|The Current Protests are a "Dream Come True."|
|Written by Ruby Ong|
Special Interview with NIF Israel Executive Director Rachel Liel
As Israel's unprecedented social justice protests swell and grow, Liel gives a wide ranging interview to NIF News. She talks about the intense feelings that the historic protests invoke, the opportunities for genuine change that have developed, and the NIF family's role in the dynamic new situation.
"As I visited Tel Aviv's Rothschild Boulevard with my husband Alon recently - the place where the social protests began, my pulse quickened with excitement," she says. "I was emotionally overwhelmed by the hundreds of tents, each so distinctive, and the thousands of people of all ages, backgrounds and walks of life milling around in the boulevard. There were thousands of slogans, posters, and scribbled notes pinned to the tents and on trees and street benches. Each note told a personal story - sad, funny, human, wise or creative - such a wealth of amazing civil society. I was struck by slogans like 'Justice and not Charity,' ' The people demand social justice. It reflected the values I have worked for all my life."
She observes, "People said that Israel's young generation is too individualistic and indifferent, that they live in a bubble, but over these past weeks they have proven they care, that they believe in solidarity and social justice, that they want to shape the future of Israel, and are willing to take responsibility for bringing real change"
Liel continues, "I have been thrilled. I never expected to so many Israelis take to the streets to demand social justice. To hear over 300,000 Israelis demonstrators chanting for social justice is a dream come true. To see protests that unite all sectors of Israeli society is especially heartwarming."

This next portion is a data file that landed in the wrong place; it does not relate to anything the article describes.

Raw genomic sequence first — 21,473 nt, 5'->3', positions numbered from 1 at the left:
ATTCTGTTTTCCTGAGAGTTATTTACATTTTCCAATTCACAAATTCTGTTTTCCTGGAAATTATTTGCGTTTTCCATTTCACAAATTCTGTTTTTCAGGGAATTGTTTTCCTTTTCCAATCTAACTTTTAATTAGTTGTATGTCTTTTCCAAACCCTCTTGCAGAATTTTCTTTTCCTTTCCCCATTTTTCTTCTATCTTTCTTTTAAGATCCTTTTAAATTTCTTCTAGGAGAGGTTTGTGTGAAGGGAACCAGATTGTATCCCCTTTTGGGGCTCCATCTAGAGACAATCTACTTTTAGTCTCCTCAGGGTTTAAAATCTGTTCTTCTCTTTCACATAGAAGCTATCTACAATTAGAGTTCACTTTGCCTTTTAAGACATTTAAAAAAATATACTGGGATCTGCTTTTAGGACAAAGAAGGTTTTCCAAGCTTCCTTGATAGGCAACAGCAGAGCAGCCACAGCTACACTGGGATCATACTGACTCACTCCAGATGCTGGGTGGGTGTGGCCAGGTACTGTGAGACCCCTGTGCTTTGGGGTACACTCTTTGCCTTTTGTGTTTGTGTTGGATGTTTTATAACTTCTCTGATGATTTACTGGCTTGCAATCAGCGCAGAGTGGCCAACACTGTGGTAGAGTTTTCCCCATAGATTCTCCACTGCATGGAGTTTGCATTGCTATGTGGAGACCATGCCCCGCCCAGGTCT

She explains that the grassroots protesters who have taken Israel by storm this summer have had enough of aggressive privatization, cuts in social services, widening social gaps, and economic growth that only benefits the rich. "These are issues that affect the middle class including my own family as well as disempowered communities."
These protests affect all of us personally
Liel adds, "This is why my children and so many young Israelis are out there protesting. Government policy has eaten away at the state's responsibility to the basic needs of its citizens in housing, education, employment, welfare and health. Prices only rise. It is not a problem of the individual, it is a problem of the system. It is not the fault of my children that they cannot afford a home, it is the fault of Israel's economic policies."
It’s clear to Liel that the protesters have had enough. They cannot make ends meet, and the power of the protests sweeping the country has made them realize that they have the power to change government policy. They want a new agenda and a change in priorities, and they want to be partners in shaping society. They want to help write the pages of history that they themselves are creating.
"At NIF, we have for many years used the term ‘social justice’. People told us that they were certain that we wanted to return to the communist era, or at best, socialism, but we have always thought that the market economy can include social economics as well as economics with a human face; it all depends on the social economic policies that those in power adopt. What is happening today proves that we were right. Israelis really do want social justice and believe in the principles of equality and mutual responsibility. The government knows that it must respond to the people's will, and this is a moment that has been worth waiting for.”